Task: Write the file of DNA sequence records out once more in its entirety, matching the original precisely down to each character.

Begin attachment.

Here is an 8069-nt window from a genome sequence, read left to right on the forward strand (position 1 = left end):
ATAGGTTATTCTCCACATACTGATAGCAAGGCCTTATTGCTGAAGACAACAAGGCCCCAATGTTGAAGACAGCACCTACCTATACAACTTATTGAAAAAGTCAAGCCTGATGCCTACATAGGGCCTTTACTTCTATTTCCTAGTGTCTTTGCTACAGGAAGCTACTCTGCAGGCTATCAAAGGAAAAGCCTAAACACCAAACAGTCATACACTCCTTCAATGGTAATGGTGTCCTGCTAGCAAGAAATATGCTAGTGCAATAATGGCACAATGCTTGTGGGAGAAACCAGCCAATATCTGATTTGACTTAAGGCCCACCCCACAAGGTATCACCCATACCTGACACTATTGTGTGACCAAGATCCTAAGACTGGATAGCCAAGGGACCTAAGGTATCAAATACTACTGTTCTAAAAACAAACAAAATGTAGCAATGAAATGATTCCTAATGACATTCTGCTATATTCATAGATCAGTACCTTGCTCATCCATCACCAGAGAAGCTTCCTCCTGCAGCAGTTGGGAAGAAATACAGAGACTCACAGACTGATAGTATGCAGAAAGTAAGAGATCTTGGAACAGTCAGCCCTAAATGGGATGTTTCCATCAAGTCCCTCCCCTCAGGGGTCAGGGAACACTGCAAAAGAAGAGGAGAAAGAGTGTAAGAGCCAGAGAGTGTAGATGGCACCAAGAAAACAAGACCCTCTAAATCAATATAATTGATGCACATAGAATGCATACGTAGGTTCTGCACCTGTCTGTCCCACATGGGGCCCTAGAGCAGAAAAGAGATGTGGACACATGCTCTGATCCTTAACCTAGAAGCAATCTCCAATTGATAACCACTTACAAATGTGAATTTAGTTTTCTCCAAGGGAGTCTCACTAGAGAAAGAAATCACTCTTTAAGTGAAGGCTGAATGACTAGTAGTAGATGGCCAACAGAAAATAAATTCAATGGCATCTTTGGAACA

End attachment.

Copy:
Here is an 8069-nt window from a genome sequence, read left to right on the forward strand (position 1 = left end):
ATAGGTTATTCTCCACATACTGATAGCAAGGCCTTATTGCTGAAGACAACAAGGCCCCAATGTTGAAGACAGCACCTACCTATACAACTTATTGAAAAAGTCAAGCCTGATGCCTACATAGGGCCTTTACTTCTATTTCCTAGTGTCTTTGCTACAGGAAGCTACTCTGCAGGCTATCAAAGGAAAAGCCTAAACACCAAACAGTCATACACTCCTTCAATGGTAATGGTGTCCTGCTAGCAAGAAATATGCTAGTGCAATAATGGCACAATGCTTGTGGGAGAAACCAGCCAATATCTGATTTGACTTAAGGCCCACCCCACAAGGTATCACCCATACCTGACACTATTGTGTGACCAAGATCCTAAGACTGGATAGCCAAGGGACCTAAGGTATCAAATACTACTGTTCTAAAAACAAACAAAATGTAGCAATGAAATGATTCCTAATGACATTCTGCTATATTCATAGATCAGTACCTTGCTCATCCATCACCAGAGAAGCTTCCTCCTGCAGCAGTTGGGAAGAAATACAGAGACTCACAGACTGATAGTATGCAGAAAGTAAGAGATCTTGGAACAGTCAGCCCTAAATGGGATGTTTCCATCAAGTCCCTCCCCTCAGGGGTCAGGGAACACTGCAAAAGAAGAGGAGAAAGAGTGTAAGAGCCAGAGAGTGTAGATGGCACCAAGAAAACAAGACCCTCTAAATCAATATAATTGATGCACATAGAATGCATACGTAGGTTCTGCACCTGTCTGTCCCACATGGGGCCCTAGAGCAGAAAAGAGATGTGGACACATGCTCTGATCCTTAACCTAGAAGCAATCTCCAATTGATAACCACTTACAAATGTGAATTTAGTTTTCTCCAAGGGAGTCTCACTAGAGAAAGAAATCACTCTTTAAGTGAAGGCTGAATGACTAGTAGTAGATGGCCAACAGAAAATAAATTCAATGGCATCTTTGGAACA